MLB and its players are feuding so much they can't agree on All-Star voting rules

The players have still not forgotten about Major League Baseball’s slow offseason. The MLB Players Union reportedly turned down a proposal from the league that would have overhauled All-Star voting, according to Joel Sherman of the New York Post.

That normally wouldn’t rate as news, but some feel the players rejecting the offer is yet another sign that a labor war is fast approaching.

What was the proposal?

Under MLB’s new system, nothing would change at first. Fans would vote for players like they do now. Once the game got closer, the league would make a top-3 at each position. Fans would then vote on those three players. The top vote-getter in each group would start the game.

After a while, the league agreed to also include $1.1 million in bonuses for the players that finished in the top-3 of the voting.

Why did they want to make changes?

According to Sherman, the idea was that players would be more involved in promoting the event. If there was a top-3 at each position, players might feel compelled to encourage fans to vote on social media.

MLB wanted to change the way All-Star voting was done, but the players said no. (AP Photo)
MLB wanted to change the way All-Star voting was done, but the players said no. (AP Photo)

How did the players respond?

The players told the league they would take the offer if the $1.1 million was included and if they received an equal share of revenue from the new process. The league declined, saying it was not going to seek a different sponsor for the voting, so there wouldn’t be a way to make money off the new voting process. The union held steady on those demands and the proposal eventually died.

Why did the players say no?

MLB’s proposal doesn’t sound all that drastic, and the players faced little downside by accepting. It’s assumed the reason they declined has to do with the contentious relationship between the players and the league. The slow offseason may have played a major role in that. Many players remained unsigned by the time spring training rolled around. There are still a number of veterans — like Matt Holliday — who are still available on the market.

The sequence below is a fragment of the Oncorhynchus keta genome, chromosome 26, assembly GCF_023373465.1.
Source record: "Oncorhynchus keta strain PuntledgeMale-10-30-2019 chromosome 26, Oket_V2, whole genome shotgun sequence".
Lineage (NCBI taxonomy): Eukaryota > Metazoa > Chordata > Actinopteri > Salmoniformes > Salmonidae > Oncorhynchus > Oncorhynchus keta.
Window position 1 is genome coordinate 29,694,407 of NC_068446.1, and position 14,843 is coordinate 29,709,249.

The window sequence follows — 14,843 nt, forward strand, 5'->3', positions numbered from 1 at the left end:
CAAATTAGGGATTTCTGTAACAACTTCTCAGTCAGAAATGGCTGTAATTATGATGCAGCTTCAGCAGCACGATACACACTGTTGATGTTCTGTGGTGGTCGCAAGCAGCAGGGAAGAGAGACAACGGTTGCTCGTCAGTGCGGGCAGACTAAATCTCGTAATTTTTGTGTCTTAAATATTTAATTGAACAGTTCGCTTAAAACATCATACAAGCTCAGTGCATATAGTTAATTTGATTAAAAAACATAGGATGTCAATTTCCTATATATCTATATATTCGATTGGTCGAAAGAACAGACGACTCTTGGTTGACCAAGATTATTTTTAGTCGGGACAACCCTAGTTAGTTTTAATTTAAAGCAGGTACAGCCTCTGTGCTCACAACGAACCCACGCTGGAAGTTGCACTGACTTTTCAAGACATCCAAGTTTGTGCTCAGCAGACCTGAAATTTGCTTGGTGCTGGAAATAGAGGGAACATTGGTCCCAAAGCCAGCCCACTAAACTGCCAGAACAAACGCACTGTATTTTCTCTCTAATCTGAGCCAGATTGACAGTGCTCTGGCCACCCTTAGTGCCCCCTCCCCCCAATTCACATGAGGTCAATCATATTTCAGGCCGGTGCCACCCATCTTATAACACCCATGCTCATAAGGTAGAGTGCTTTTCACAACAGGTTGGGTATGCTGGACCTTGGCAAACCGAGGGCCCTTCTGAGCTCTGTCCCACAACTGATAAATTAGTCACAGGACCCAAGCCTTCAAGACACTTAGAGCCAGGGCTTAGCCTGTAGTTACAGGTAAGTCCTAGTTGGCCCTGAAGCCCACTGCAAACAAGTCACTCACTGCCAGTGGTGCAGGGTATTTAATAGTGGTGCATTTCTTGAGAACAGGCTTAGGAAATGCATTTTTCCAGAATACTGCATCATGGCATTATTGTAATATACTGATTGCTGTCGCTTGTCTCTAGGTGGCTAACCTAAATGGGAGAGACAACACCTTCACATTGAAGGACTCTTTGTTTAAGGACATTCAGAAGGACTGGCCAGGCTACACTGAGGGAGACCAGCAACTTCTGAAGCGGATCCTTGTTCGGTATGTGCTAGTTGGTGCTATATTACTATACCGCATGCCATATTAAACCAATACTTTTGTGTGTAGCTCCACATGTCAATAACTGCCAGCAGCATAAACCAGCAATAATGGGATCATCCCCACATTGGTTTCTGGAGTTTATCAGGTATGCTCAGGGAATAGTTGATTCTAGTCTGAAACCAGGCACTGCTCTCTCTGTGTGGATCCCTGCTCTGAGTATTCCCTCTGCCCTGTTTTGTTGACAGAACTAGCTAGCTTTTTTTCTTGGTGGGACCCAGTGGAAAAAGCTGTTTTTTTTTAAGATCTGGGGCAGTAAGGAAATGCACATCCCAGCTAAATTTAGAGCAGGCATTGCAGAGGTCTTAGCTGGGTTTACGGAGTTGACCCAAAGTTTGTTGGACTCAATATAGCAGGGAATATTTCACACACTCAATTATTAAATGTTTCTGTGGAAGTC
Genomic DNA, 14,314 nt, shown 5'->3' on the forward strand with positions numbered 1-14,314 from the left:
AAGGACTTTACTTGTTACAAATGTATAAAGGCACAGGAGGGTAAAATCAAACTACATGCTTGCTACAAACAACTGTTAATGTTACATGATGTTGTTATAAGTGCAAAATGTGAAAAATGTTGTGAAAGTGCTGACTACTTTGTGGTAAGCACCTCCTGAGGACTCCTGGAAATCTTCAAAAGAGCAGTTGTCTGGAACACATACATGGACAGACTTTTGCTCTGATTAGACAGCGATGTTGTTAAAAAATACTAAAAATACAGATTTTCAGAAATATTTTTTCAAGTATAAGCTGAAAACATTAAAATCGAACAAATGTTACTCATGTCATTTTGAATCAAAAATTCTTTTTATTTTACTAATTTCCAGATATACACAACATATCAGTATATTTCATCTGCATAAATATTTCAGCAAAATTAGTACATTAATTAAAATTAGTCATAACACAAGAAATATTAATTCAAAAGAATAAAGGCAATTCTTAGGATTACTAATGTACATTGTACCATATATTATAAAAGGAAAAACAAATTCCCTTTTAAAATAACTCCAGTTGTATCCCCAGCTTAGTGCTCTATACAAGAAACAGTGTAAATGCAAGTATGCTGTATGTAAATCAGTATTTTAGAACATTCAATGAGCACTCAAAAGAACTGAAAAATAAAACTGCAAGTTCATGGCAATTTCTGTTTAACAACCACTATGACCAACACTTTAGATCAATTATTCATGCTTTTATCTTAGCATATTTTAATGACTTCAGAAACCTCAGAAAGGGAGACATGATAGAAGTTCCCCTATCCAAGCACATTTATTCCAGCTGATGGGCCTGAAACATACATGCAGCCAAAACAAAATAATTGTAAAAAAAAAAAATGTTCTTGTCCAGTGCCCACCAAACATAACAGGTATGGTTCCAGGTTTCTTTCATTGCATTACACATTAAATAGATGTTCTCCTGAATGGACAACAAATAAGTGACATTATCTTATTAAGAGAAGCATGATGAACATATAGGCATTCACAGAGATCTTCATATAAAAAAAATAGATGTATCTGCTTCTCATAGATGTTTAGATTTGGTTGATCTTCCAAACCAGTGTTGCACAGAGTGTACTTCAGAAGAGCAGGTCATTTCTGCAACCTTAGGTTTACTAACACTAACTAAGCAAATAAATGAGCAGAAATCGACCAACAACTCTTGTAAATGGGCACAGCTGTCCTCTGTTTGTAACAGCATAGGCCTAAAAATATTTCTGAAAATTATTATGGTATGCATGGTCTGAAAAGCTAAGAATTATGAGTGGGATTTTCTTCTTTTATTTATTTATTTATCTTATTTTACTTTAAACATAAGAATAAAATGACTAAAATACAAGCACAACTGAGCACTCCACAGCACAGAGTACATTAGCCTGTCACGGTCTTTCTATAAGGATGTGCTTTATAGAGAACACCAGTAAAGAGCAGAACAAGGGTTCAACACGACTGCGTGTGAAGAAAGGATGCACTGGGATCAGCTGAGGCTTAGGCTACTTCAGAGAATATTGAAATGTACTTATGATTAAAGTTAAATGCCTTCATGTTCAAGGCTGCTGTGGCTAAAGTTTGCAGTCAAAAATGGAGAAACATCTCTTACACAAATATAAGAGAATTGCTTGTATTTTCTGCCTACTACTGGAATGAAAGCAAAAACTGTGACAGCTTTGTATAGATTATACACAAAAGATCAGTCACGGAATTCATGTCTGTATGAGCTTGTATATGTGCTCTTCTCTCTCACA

What does that mean going forward?

The players are still upset about how the league and the owners are operating. It’s gotten to a point where they will reject any proposal from the league, even ones that don’t negatively impact them.

It’s also a sign that a strike is likely to happen when the current collective-bargaining agreement ends in 2021. The players have been hit hard by the current CBA, and will be looking for sweeping changes in 2021.

At best, all of this is setting up to make the 2021 CBA negotiations the most combative the game has seen in decades. At worst, it leads to a lengthy work stoppage that threatens the start of the 2022 season.

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Chris Cwik is a writer for Yahoo Sports. Have a tip? Email him at christophercwik@yahoo.com or follow him on Twitter! Follow @Chris_Cwik

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